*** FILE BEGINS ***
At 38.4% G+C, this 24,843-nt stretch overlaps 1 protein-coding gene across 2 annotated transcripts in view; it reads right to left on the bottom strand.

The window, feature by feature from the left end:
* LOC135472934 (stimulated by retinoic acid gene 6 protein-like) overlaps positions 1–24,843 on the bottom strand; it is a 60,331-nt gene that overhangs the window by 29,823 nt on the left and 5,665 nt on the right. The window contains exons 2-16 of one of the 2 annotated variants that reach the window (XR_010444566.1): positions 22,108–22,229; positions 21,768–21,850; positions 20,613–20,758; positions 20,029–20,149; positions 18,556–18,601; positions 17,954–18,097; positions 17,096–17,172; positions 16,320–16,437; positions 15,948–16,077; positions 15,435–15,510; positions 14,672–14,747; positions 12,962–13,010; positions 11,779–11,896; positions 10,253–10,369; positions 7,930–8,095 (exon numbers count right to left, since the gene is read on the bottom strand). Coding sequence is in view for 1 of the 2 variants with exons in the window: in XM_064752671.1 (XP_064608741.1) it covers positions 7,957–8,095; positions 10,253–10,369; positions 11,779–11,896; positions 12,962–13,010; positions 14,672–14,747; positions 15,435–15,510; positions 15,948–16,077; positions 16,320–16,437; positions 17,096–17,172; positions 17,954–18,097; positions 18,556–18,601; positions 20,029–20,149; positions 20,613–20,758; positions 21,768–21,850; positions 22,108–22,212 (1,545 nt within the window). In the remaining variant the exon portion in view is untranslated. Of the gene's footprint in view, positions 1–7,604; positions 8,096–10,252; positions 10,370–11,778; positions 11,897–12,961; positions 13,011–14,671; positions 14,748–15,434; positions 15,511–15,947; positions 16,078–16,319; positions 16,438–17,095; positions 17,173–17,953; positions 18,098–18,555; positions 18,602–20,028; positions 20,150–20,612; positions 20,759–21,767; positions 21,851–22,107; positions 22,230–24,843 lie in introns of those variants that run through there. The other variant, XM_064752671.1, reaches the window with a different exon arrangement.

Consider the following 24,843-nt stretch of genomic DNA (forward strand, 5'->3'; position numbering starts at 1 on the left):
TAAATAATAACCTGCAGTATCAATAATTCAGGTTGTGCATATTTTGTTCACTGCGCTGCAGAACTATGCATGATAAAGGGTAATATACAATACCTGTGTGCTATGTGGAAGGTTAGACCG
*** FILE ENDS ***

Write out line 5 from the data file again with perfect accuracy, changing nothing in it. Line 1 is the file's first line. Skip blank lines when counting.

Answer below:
TAAATAATAACCTGCAGTATCAATAATTCAGGTTGTGCATATTTTGTTCACTGCGCTGCAGAACTATGCATGATAAAGGGTAATATACAATACCTGTGTGCTATGTGGAAGGTTAGACCG